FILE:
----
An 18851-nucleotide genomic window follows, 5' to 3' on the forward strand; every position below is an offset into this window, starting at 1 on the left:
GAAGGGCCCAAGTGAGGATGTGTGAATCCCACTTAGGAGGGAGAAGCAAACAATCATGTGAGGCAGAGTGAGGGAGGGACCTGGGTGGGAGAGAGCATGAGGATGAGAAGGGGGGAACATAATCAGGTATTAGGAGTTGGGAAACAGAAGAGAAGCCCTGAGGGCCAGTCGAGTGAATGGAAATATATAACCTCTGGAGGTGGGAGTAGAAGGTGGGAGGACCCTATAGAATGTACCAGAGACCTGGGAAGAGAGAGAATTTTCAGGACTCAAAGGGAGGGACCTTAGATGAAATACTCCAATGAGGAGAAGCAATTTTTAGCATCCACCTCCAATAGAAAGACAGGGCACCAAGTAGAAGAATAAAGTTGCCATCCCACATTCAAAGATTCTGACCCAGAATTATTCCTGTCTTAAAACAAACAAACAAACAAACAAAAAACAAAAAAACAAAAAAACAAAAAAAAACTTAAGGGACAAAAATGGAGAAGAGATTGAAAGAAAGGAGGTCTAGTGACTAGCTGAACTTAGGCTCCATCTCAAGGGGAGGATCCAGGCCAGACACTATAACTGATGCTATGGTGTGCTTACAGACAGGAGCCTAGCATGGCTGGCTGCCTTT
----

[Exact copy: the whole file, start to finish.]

An 18851-nucleotide genomic window follows, 5' to 3' on the forward strand; every position below is an offset into this window, starting at 1 on the left:
GAAGGGCCCAAGTGAGGATGTGTGAATCCCACTTAGGAGGGAGAAGCAAACAATCATGTGAGGCAGAGTGAGGGAGGGACCTGGGTGGGAGAGAGCATGAGGATGAGAAGGGGGGAACATAATCAGGTATTAGGAGTTGGGAAACAGAAGAGAAGCCCTGAGGGCCAGTCGAGTGAATGGAAATATATAACCTCTGGAGGTGGGAGTAGAAGGTGGGAGGACCCTATAGAATGTACCAGAGACCTGGGAAGAGAGAGAATTTTCAGGACTCAAAGGGAGGGACCTTAGATGAAATACTCCAATGAGGAGAAGCAATTTTTAGCATCCACCTCCAATAGAAAGACAGGGCACCAAGTAGAAGAATAAAGTTGCCATCCCACATTCAAAGATTCTGACCCAGAATTATTCCTGTCTTAAAACAAACAAACAAACAAACAAAAAACAAAAAAACAAAAAAACAAAAAAAAACTTAAGGGACAAAAATGGAGAAGAGATTGAAAGAAAGGAGGTCTAGTGACTAGCTGAACTTAGGCTCCATCTCAAGGGGAGGATCCAGGCCAGACACTATAACTGATGCTATGGTGTGCTTACAGACAGGAGCCTAGCATGGCTGGCTGCCTTT